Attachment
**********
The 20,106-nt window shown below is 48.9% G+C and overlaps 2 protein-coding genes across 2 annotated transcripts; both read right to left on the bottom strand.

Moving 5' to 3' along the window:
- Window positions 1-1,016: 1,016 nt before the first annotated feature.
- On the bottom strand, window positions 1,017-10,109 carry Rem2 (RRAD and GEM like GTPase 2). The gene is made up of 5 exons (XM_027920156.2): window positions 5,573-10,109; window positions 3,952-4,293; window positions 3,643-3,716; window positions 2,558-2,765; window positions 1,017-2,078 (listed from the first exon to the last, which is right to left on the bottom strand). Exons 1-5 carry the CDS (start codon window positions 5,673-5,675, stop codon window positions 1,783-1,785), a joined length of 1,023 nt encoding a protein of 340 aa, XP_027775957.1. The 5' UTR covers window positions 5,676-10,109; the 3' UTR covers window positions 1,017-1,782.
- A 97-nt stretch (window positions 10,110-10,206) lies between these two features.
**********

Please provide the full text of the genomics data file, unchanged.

The 20,106-nt window shown below is 48.9% G+C and overlaps 2 protein-coding genes across 2 annotated transcripts; both read right to left on the bottom strand.

Moving 5' to 3' along the window:
- Window positions 1-1,016: 1,016 nt before the first annotated feature.
- On the bottom strand, window positions 1,017-10,109 carry Rem2 (RRAD and GEM like GTPase 2). The gene is made up of 5 exons (XM_027920156.2): window positions 5,573-10,109; window positions 3,952-4,293; window positions 3,643-3,716; window positions 2,558-2,765; window positions 1,017-2,078 (listed from the first exon to the last, which is right to left on the bottom strand). Exons 1-5 carry the CDS (start codon window positions 5,673-5,675, stop codon window positions 1,783-1,785), a joined length of 1,023 nt encoding a protein of 340 aa, XP_027775957.1. The 5' UTR covers window positions 5,676-10,109; the 3' UTR covers window positions 1,017-1,782.
- A 97-nt stretch (window positions 10,110-10,206) lies between these two features.